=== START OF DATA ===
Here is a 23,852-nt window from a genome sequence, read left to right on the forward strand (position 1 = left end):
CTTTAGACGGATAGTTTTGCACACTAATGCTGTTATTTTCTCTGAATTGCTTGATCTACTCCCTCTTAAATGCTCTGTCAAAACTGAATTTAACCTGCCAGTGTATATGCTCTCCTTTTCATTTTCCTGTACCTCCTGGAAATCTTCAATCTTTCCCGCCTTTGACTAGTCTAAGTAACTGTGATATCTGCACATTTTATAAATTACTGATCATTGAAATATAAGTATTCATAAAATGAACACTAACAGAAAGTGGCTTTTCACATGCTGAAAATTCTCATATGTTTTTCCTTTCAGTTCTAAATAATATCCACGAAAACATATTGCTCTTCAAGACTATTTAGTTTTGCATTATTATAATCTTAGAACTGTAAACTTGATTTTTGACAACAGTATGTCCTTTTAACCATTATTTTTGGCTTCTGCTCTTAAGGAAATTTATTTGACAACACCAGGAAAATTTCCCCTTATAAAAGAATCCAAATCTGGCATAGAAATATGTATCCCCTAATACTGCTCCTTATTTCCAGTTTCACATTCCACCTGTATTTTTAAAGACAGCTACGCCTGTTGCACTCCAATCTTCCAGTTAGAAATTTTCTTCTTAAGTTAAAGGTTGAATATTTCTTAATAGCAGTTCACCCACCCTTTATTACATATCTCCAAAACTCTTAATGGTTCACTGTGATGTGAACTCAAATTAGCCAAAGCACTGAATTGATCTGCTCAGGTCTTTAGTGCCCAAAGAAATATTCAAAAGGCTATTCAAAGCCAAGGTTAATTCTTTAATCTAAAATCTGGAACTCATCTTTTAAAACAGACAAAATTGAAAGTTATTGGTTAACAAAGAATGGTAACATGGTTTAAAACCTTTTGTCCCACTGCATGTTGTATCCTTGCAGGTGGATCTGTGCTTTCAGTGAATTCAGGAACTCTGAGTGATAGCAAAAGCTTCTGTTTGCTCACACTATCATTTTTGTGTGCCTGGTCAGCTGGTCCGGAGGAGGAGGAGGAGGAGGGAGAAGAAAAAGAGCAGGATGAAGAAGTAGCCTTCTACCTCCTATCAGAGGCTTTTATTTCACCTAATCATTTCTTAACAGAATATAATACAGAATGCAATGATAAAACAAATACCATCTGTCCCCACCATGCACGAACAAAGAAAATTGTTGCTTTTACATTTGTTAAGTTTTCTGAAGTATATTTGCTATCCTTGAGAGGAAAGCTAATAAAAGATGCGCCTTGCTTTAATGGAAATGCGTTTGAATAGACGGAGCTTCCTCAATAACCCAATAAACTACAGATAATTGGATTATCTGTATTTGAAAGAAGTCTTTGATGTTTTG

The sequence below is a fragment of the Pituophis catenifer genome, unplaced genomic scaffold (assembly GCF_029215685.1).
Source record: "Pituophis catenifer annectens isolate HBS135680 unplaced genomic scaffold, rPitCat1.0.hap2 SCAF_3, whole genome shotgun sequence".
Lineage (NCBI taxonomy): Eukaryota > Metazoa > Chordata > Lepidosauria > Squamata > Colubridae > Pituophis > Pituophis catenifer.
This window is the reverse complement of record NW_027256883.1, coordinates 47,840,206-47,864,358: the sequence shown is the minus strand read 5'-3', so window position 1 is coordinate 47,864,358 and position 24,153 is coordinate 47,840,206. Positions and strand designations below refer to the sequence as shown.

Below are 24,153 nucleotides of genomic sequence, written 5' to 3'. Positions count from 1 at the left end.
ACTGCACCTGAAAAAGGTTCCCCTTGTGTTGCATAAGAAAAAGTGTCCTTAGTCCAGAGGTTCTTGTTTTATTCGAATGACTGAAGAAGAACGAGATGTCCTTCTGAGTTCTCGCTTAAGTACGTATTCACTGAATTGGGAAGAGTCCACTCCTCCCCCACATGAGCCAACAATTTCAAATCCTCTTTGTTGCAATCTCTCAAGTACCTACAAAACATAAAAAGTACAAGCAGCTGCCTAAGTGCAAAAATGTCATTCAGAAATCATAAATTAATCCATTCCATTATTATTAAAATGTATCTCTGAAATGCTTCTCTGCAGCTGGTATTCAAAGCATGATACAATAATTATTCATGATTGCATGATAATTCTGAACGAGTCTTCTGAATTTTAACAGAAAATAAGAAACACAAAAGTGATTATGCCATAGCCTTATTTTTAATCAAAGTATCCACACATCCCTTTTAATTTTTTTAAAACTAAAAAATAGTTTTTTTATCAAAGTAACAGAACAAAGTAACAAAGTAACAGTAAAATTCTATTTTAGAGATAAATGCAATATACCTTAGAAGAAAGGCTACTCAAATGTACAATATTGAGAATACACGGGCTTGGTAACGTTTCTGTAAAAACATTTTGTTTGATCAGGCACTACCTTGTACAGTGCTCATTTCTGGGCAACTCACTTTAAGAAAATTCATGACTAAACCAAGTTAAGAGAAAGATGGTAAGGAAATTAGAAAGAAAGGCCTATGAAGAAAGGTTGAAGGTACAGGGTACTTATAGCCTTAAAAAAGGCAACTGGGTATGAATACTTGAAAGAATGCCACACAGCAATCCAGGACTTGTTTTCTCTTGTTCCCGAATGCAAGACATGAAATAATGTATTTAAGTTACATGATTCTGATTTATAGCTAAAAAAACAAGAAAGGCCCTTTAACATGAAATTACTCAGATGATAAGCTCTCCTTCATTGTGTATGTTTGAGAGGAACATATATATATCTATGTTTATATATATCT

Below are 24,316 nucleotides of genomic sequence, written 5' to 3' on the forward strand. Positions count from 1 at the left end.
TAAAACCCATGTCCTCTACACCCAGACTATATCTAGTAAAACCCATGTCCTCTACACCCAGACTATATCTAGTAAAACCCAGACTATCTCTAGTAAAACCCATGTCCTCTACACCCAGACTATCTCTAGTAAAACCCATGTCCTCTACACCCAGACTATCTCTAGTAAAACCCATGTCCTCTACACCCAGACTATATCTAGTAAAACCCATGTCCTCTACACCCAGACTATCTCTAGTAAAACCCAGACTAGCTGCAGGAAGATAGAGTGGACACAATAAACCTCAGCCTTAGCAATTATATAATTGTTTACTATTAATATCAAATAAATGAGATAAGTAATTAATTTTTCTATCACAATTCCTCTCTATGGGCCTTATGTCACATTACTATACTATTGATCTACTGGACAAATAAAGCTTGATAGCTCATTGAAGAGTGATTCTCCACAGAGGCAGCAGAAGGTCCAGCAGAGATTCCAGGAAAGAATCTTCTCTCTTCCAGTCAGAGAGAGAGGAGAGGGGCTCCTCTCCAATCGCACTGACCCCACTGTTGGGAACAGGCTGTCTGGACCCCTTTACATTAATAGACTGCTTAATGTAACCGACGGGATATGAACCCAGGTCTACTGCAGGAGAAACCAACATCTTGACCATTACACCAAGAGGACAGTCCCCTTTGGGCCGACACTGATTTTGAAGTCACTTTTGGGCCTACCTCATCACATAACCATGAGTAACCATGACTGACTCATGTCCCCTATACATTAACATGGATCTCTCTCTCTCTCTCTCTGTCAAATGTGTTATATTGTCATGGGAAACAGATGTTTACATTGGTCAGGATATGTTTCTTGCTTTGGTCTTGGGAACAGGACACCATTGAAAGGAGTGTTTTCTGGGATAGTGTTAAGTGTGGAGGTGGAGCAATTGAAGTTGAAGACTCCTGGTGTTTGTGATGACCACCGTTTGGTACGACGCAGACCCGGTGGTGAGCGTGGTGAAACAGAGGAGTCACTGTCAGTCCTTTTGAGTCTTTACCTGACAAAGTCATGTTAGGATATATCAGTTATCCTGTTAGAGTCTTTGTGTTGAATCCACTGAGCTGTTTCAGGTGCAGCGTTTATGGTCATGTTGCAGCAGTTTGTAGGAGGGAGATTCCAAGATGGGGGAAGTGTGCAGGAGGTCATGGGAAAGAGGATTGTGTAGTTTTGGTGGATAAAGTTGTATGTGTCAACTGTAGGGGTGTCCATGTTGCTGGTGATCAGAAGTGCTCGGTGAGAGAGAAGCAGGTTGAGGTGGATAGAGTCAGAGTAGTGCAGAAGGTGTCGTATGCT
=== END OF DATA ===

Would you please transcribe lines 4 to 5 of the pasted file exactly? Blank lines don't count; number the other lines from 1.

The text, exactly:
Source record: "Pituophis catenifer annectens isolate HBS135680 unplaced genomic scaffold, rPitCat1.0.hap2 SCAF_3, whole genome shotgun sequence".
Lineage (NCBI taxonomy): Eukaryota > Metazoa > Chordata > Lepidosauria > Squamata > Colubridae > Pituophis > Pituophis catenifer.